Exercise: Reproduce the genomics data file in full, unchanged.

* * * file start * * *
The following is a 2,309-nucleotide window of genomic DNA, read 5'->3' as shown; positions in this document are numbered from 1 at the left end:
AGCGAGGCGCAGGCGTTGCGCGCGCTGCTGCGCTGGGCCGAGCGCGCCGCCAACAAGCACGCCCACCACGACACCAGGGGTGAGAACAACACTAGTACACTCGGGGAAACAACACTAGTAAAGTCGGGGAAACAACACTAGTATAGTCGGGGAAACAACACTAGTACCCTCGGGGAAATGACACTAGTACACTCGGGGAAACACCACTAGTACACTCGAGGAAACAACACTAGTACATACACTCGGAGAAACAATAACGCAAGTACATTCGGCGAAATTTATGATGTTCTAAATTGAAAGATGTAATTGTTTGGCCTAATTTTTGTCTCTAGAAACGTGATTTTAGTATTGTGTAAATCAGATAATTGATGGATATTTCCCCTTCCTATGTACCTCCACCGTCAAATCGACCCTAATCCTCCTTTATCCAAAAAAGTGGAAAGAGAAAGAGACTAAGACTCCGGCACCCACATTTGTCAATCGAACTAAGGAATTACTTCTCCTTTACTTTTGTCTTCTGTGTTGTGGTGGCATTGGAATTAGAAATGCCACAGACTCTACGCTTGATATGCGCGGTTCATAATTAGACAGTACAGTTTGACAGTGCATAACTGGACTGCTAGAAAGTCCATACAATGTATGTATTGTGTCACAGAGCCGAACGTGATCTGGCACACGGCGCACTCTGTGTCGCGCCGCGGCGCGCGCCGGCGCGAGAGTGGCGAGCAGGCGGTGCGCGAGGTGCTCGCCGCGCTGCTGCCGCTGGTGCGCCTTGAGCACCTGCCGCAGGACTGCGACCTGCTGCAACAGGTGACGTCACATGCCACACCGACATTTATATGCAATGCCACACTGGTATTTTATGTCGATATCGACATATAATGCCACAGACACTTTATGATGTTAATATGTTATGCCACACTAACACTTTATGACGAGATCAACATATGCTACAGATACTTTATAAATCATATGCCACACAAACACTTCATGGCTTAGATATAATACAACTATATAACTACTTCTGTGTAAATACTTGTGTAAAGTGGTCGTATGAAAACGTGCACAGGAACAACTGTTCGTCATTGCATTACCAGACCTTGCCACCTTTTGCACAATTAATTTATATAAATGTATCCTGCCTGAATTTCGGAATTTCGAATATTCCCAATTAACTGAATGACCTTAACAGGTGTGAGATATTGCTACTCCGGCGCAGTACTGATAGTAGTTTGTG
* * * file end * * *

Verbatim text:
The following is a 2,309-nucleotide window of genomic DNA, read 5'->3' as shown; positions in this document are numbered from 1 at the left end:
AGCGAGGCGCAGGCGTTGCGCGCGCTGCTGCGCTGGGCCGAGCGCGCCGCCAACAAGCACGCCCACCACGACACCAGGGGTGAGAACAACACTAGTACACTCGGGGAAACAACACTAGTAAAGTCGGGGAAACAACACTAGTATAGTCGGGGAAACAACACTAGTACCCTCGGGGAAATGACACTAGTACACTCGGGGAAACACCACTAGTACACTCGAGGAAACAACACTAGTACATACACTCGGAGAAACAATAACGCAAGTACATTCGGCGAAATTTATGATGTTCTAAATTGAAAGATGTAATTGTTTGGCCTAATTTTTGTCTCTAGAAACGTGATTTTAGTATTGTGTAAATCAGATAATTGATGGATATTTCCCCTTCCTATGTACCTCCACCGTCAAATCGACCCTAATCCTCCTTTATCCAAAAAAGTGGAAAGAGAAAGAGACTAAGACTCCGGCACCCACATTTGTCAATCGAACTAAGGAATTACTTCTCCTTTACTTTTGTCTTCTGTGTTGTGGTGGCATTGGAATTAGAAATGCCACAGACTCTACGCTTGATATGCGCGGTTCATAATTAGACAGTACAGTTTGACAGTGCATAACTGGACTGCTAGAAAGTCCATACAATGTATGTATTGTGTCACAGAGCCGAACGTGATCTGGCACACGGCGCACTCTGTGTCGCGCCGCGGCGCGCGCCGGCGCGAGAGTGGCGAGCAGGCGGTGCGCGAGGTGCTCGCCGCGCTGCTGCCGCTGGTGCGCCTTGAGCACCTGCCGCAGGACTGCGACCTGCTGCAACAGGTGACGTCACATGCCACACCGACATTTATATGCAATGCCACACTGGTATTTTATGTCGATATCGACATATAATGCCACAGACACTTTATGATGTTAATATGTTATGCCACACTAACACTTTATGACGAGATCAACATATGCTACAGATACTTTATAAATCATATGCCACACAAACACTTCATGGCTTAGATATAATACAACTATATAACTACTTCTGTGTAAATACTTGTGTAAAGTGGTCGTATGAAAACGTGCACAGGAACAACTGTTCGTCATTGCATTACCAGACCTTGCCACCTTTTGCACAATTAATTTATATAAATGTATCCTGCCTGAATTTCGGAATTTCGAATATTCCCAATTAACTGAATGACCTTAACAGGTGTGAGATATTGCTACTCCGGCGCAGTACTGATAGTAGTTTGTG